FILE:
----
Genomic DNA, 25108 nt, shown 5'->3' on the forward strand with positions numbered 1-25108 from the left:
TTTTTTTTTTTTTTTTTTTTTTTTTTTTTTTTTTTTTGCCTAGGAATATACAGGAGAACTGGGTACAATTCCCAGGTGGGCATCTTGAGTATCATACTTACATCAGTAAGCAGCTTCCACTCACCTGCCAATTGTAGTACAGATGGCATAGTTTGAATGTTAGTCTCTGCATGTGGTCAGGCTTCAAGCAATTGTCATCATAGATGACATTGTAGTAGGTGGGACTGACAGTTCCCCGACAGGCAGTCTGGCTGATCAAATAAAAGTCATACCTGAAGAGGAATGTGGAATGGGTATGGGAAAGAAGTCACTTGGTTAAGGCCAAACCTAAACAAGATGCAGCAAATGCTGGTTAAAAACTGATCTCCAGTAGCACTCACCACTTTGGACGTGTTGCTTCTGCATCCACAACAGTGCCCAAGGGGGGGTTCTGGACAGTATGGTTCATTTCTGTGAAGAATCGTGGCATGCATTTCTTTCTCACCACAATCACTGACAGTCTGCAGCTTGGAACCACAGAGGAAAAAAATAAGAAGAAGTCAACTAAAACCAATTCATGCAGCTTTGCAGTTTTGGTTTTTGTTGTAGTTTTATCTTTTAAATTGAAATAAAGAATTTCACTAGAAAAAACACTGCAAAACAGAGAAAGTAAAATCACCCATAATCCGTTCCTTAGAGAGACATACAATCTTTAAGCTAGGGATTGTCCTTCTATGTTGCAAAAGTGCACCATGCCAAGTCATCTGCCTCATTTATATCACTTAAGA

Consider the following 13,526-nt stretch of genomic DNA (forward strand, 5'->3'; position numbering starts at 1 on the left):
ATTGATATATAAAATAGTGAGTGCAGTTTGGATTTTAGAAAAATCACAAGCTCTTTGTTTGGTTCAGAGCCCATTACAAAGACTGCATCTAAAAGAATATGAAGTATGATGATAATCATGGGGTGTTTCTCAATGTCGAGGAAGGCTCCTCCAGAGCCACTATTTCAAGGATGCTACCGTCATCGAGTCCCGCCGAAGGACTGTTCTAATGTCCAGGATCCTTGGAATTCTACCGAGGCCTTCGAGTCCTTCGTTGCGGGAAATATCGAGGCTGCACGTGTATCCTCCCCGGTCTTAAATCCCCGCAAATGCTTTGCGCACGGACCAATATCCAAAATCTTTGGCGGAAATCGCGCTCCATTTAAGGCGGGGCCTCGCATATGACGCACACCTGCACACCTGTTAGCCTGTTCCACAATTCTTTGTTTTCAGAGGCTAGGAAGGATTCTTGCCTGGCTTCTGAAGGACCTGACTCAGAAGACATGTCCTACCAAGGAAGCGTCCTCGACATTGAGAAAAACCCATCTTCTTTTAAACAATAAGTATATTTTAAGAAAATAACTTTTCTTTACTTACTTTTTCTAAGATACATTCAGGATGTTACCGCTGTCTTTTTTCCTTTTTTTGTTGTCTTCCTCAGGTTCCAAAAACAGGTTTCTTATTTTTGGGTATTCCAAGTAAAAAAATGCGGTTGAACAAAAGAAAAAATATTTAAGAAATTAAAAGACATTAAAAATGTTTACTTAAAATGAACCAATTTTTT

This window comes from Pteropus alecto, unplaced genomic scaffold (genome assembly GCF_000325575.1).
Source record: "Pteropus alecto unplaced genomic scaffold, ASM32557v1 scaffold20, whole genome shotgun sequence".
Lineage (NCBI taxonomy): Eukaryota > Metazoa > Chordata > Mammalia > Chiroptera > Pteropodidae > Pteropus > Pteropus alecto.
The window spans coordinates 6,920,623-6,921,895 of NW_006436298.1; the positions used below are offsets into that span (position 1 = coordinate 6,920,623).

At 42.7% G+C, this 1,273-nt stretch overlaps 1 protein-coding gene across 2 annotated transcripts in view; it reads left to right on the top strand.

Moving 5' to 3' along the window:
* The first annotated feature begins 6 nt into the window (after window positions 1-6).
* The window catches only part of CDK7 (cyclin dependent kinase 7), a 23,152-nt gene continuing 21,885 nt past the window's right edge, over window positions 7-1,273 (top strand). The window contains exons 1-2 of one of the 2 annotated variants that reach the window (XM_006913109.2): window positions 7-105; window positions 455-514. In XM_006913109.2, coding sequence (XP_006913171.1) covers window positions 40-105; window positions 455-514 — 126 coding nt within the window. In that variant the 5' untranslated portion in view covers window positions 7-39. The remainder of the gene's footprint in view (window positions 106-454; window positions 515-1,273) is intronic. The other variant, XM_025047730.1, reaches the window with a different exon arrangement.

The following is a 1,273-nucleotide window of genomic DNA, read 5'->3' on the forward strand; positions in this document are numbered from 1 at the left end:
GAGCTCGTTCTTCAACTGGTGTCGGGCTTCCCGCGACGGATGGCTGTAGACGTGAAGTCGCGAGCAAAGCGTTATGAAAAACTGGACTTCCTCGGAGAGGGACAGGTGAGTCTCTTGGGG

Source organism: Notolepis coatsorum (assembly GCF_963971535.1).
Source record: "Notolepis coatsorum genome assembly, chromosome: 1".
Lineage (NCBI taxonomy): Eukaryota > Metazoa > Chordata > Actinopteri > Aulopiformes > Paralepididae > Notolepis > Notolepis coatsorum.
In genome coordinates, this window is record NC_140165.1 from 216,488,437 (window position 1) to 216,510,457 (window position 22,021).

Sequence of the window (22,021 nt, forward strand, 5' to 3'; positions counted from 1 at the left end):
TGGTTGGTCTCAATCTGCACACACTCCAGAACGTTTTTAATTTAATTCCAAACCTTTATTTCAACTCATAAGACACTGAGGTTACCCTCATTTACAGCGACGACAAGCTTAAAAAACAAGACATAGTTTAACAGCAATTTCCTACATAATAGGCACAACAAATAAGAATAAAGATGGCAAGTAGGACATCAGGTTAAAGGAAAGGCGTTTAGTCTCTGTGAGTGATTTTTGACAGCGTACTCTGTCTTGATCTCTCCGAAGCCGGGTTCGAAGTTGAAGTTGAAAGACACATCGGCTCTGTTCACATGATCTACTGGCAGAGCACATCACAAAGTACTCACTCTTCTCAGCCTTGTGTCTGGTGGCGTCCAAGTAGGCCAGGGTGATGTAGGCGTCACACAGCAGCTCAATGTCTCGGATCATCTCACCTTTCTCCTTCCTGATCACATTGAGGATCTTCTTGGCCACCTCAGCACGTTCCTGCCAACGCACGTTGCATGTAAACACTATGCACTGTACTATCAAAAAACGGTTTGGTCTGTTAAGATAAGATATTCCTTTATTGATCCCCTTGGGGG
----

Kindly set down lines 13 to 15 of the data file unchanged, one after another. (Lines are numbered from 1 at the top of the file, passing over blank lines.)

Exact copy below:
The following is a 1,273-nucleotide window of genomic DNA, read 5'->3' on the forward strand; positions in this document are numbered from 1 at the left end:
GAGCTCGTTCTTCAACTGGTGTCGGGCTTCCCGCGACGGATGGCTGTAGACGTGAAGTCGCGAGCAAAGCGTTATGAAAAACTGGACTTCCTCGGAGAGGGACAGGTGAGTCTCTTGGGG

Source organism: Notolepis coatsorum (assembly GCF_963971535.1).